"I have burned my brain raw trying to come up with a solution. But there is only one! A complete restructure that is a debt for equity swap. Debts will never be paid and interest expenditures are the greatest transfer of wealth in history. This is causing rising rising taxes in all areas from Europe to the US, suppressing economic activity, fuelling higher unemployment and civil unrest. Western society is falling apart."
It may not look or feel that way if you're dialled in to American Idol or getting your Dream Team ready for the footy season. But Armstrong has many points worth considering. For starters, he makes the deflationists point that in a world with too much debt, the only instruments that can cancel that debt are worth buying.
As we understand them, this is the main reason the deflationists are bullish on the US Dollar and near-cash US Treasury notes. On the other hand, Professor Antal Fekete, whom we had the pleasure of meeting at last year's Gold Standard Institute annual conference in Canberra, reckons that "gold is the only ultimate extinguisher of debt." This is presumably why central banks have been net accumulators of gold recently.
Whether the Dollar rallies or Gold Price rallies, or the Dollar crashes and gold rallies, or everything falls...it's clear that something has to be done with the debt. There are no more rugs large enough to sweep it under. Europe needs a bigger rug.
The rug that just might conceal the debt problem is the debt-for-equity swap Armstrong refers to. This is a bit like the "bad bank" we mentioned recently for the US mortgage market. But building a new institution of the transmogrified debt of an institutions or a government is not exactly cutting edge financial alchemy. It's old school hokus pokus.
The South Sea Company was capitalized with nearly £10 million in British government debt which was then resold as interest-bearing units to investors. Voila! Debt becomes equity becomes capital. The government got its debt financing in exchange for trading concessions in South America granted to the company. This is what investors expected to produce huge returns, and what generated a premium (bubble) in the company's shares.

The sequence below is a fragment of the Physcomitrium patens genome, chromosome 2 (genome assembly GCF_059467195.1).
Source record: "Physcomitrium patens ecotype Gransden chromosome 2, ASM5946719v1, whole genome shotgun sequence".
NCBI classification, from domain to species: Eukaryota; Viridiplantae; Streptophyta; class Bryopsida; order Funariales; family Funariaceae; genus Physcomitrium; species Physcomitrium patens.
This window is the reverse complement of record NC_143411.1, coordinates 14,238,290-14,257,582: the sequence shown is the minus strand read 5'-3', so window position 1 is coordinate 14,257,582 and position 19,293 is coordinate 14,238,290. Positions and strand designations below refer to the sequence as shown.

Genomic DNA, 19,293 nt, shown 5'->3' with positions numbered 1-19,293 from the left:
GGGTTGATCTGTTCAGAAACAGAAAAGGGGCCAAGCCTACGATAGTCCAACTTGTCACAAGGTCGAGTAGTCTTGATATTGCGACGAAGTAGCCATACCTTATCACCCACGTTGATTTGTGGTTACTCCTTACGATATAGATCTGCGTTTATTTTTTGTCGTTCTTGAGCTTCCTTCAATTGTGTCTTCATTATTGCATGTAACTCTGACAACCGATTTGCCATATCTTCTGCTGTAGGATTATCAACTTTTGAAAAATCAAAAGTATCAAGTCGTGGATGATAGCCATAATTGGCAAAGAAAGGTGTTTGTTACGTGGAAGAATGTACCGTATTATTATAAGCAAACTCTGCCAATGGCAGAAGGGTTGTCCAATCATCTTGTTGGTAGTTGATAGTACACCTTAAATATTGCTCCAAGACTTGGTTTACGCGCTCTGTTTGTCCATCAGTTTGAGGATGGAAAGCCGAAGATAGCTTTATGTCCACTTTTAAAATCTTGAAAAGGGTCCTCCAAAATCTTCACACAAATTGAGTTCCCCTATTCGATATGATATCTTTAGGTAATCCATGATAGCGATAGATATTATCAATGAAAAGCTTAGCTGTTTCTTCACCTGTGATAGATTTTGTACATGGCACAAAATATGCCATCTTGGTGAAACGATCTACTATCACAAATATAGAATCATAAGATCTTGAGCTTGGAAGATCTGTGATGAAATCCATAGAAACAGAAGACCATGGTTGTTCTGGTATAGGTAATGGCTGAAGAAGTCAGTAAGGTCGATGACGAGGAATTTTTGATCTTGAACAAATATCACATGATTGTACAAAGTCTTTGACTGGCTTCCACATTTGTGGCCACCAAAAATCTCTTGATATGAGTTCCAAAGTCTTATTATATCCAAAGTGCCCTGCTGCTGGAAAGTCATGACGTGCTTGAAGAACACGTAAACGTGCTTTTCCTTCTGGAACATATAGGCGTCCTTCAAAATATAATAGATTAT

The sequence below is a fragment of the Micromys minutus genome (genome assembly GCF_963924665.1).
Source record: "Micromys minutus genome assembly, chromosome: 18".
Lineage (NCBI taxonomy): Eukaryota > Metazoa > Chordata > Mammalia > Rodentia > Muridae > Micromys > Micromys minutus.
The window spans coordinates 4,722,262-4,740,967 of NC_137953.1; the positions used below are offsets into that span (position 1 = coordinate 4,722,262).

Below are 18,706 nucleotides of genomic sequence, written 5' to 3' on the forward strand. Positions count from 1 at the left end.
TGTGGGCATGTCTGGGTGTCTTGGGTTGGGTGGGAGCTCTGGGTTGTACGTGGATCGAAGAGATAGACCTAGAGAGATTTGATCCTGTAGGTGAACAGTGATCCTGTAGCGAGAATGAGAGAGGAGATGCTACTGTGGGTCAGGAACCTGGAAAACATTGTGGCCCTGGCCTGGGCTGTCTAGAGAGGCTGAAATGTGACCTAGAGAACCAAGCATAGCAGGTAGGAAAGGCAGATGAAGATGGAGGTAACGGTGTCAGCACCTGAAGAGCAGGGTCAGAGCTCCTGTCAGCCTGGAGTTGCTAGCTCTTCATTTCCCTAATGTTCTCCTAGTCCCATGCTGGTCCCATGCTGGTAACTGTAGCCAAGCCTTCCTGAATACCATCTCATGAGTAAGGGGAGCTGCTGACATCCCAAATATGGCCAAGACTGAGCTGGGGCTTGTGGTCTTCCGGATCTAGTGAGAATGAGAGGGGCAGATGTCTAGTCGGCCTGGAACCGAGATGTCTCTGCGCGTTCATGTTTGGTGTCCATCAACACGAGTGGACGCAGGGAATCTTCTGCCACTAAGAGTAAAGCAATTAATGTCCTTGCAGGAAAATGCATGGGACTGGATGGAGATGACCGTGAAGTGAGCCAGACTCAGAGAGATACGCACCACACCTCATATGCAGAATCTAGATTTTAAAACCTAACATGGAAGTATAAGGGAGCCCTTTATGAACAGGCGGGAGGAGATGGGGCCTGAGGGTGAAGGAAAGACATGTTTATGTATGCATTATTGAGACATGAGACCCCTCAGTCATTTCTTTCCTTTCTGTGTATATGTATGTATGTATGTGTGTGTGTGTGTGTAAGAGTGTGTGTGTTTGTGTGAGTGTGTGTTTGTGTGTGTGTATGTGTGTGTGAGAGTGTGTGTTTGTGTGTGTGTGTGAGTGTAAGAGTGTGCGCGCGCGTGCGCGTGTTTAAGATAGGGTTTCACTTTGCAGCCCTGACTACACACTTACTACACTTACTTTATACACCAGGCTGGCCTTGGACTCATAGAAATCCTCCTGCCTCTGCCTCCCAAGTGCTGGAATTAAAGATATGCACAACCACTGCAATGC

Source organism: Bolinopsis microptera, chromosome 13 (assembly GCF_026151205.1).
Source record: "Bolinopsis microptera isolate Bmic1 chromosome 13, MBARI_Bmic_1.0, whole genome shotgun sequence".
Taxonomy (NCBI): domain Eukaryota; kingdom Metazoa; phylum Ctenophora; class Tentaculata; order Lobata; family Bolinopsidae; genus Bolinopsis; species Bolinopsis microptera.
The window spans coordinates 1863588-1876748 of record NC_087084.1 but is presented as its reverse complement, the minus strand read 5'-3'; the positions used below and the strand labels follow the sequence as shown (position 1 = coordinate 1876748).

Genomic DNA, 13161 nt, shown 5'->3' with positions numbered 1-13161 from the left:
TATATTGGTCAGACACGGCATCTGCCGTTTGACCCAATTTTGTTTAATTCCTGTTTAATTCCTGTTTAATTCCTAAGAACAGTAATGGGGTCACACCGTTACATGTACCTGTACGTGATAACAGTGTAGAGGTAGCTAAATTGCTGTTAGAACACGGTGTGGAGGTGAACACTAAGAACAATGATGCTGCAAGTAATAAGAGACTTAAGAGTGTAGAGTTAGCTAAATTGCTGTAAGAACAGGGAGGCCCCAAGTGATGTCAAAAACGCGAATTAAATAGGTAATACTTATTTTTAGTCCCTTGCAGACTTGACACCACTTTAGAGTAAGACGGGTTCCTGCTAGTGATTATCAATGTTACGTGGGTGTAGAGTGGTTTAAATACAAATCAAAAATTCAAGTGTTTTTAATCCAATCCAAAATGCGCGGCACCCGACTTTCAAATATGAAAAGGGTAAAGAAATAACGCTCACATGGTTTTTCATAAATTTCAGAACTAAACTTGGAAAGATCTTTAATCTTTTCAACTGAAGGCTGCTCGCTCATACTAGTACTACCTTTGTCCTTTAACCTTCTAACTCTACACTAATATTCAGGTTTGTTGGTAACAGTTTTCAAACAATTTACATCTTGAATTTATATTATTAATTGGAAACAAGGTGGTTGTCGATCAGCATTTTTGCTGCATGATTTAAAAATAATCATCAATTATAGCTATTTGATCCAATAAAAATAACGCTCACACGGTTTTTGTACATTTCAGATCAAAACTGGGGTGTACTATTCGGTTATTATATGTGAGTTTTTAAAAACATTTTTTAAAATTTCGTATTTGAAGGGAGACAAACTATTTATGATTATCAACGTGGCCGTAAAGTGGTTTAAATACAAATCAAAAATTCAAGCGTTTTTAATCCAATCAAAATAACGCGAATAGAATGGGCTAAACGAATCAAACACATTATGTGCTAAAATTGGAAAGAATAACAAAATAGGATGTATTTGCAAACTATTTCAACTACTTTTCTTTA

How would a scheme to convert sovereign debt or mortgage debt into equity work today? Who knows? Only the government would be stupid enough to buy shares in a company capitalised by bad debts. But we live in such times. So it's not a huge leap to predict it will happen.
The shareholders will be the "public." And the securities will be backed by the underlying assets (houses, or the government's promise to pay.) The interest will be paid in some new scrip, or in America, perhaps by a new GST or VAT. If the Fed or Europe can pull out a debt-equity swap that cleans up bank/national balance sheets without undermining currency confidence or leading to spiralling interest rates, it will be the greatest magic trick ever.
But if not?
"If we do not act, civil unrest will explode," Armstrong finishes. "The current choice is default or higher taxes and civil unrest...As Europe weakens, the Dollar, Dow, and Gold would rise. When the debt concerns then turns to the US, the Dollar will get hit only then."
So there is no Dollar crisis yet. But if you care to acknowledge it, there IS a Euro crisis. And if you think we're just wearing our tin-foil hat today, keep in mind that IMF deputy managing director John Lipsky has also warned that the finances of the fiscal welfare state are not exactly healthy.
In remarks delivered in Beijing and reported by the Wall Street Journal, Lipsky said the advanced economies need to begin reigning in deficits now, even if economic recovery remains in doubt. He said that, "Merely winding down the stimulus won't come close to bringing deficits and debt ratios back to prudent levels, considering the projected increases in health care and other entitlement spending."